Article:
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Lord Williams of Mostyn: My right honourable friend the Home Secretary is today laying before Parliament the report submitted to him by the Police Complaints Authority. This has been made under Section 97 (2) of the Police and Criminal Evidence Act 1984, which allows the authority to make a report to the Secretary of State on any matters coming to its notice to which it considers that his attention should be drawn by reason of their gravity or other exceptional circumstances.
The report sets out the main findings resulting from an investigation carried out by officers from Kent Constabulary, under the supervision of the Police Complaints Authority, into the way in which the Metropolitan Police Service handled the murder of Stephen Lawrence.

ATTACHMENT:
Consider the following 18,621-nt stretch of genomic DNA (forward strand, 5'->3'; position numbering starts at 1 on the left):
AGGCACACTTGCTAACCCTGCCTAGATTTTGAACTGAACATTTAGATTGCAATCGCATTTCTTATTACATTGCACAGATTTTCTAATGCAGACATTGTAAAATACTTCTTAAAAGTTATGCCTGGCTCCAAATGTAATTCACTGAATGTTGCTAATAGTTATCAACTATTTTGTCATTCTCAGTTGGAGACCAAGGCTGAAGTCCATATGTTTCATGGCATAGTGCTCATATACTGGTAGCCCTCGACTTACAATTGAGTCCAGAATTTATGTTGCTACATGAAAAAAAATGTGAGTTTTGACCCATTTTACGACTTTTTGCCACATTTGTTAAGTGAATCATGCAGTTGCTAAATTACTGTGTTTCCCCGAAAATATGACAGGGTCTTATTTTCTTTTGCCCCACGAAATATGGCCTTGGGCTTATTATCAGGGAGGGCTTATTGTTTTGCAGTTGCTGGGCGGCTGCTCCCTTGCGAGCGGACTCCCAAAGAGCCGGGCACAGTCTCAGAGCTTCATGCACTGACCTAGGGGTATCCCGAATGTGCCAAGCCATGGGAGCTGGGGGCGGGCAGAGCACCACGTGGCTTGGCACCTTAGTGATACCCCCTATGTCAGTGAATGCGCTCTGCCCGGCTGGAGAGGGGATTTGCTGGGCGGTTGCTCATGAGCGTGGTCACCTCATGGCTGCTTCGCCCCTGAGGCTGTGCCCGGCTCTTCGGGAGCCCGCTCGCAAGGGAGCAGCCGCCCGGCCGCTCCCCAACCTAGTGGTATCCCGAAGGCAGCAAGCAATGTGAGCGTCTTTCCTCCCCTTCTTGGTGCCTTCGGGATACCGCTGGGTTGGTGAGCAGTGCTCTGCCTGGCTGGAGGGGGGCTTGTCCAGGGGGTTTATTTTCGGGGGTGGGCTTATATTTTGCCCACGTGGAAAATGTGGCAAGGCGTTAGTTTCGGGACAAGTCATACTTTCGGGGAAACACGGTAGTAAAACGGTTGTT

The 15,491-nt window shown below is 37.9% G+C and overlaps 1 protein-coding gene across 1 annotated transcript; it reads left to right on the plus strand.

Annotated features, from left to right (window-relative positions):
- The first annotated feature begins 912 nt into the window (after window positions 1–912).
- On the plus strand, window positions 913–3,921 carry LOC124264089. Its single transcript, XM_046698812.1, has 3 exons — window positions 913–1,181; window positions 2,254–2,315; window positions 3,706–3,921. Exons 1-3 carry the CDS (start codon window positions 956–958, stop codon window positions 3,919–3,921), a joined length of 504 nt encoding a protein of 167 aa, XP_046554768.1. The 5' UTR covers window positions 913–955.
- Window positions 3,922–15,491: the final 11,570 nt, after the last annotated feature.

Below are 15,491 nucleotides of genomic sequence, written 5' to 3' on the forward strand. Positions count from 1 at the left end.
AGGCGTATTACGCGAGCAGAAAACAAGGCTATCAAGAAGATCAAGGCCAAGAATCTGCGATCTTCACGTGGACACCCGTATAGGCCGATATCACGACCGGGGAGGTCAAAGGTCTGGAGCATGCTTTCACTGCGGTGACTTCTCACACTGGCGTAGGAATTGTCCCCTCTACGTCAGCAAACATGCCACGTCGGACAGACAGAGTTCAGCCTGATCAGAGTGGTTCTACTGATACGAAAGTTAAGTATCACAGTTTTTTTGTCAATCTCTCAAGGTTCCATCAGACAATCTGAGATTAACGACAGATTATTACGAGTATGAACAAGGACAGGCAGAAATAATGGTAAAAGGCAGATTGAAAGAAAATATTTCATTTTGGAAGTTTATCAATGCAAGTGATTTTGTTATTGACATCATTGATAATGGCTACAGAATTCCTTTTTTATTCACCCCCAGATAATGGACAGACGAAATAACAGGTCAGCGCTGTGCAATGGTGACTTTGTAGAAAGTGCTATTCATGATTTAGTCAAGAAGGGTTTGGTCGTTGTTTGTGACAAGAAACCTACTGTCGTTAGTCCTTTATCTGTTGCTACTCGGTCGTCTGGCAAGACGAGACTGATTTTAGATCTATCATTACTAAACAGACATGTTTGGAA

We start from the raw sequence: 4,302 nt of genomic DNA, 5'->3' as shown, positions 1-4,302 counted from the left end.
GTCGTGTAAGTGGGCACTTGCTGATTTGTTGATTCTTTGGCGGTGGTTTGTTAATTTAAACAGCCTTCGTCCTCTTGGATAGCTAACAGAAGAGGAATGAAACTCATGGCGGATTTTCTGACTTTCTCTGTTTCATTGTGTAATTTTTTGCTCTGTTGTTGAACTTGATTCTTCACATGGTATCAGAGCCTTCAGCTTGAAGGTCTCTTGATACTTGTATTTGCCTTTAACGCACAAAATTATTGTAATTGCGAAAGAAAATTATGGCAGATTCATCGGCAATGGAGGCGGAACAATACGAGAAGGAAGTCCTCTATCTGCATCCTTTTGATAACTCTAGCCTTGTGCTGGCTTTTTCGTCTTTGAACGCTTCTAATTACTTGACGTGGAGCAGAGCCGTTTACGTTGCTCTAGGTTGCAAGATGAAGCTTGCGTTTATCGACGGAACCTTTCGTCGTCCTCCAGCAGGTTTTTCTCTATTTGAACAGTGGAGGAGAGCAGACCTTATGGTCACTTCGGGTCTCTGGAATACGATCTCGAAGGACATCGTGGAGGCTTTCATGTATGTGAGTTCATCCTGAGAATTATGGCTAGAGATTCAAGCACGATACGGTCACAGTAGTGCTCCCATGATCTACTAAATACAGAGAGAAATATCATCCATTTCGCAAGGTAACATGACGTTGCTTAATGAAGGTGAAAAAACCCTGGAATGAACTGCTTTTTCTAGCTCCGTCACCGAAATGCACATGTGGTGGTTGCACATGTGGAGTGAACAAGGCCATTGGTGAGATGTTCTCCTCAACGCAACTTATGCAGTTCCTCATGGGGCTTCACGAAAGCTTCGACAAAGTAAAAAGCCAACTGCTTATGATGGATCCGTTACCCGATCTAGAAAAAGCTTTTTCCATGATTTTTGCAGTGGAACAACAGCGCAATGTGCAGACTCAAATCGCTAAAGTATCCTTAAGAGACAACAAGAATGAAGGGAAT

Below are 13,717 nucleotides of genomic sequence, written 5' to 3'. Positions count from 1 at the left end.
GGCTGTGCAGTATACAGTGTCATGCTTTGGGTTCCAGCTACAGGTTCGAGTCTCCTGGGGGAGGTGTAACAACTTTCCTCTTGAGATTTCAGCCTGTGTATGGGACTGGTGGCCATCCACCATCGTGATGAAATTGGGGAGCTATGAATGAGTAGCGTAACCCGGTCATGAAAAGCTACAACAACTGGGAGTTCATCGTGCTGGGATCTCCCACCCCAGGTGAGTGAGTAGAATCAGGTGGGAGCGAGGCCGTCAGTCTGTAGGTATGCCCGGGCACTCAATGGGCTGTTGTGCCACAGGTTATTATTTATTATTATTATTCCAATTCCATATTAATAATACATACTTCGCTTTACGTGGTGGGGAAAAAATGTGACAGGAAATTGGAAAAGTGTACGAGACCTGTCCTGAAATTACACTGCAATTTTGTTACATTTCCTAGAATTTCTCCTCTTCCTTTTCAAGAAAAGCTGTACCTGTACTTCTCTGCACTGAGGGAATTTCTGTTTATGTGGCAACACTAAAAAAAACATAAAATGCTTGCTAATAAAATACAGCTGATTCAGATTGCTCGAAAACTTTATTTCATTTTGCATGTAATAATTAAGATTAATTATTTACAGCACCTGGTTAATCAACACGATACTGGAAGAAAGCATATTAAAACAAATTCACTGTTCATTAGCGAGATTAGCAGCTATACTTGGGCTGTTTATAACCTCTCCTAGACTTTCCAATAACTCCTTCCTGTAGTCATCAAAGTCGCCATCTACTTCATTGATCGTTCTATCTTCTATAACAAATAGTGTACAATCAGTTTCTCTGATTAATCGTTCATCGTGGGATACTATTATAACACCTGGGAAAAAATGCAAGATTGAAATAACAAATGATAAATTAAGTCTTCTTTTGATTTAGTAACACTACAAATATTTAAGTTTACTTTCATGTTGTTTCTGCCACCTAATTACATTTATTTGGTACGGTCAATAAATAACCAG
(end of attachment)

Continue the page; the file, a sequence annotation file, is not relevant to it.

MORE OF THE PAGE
The report concludes that the Metropolitan Police Service has committed substantial resources over several years to the investigation of this appalling crime, and that there is no doubt that a considerable amount of hard work has been undertaken. The report also concludes that the police operation undertaken immediately after the assault was well organised and effective and that there was no evidence of racist conduct by police officers. The report concludes,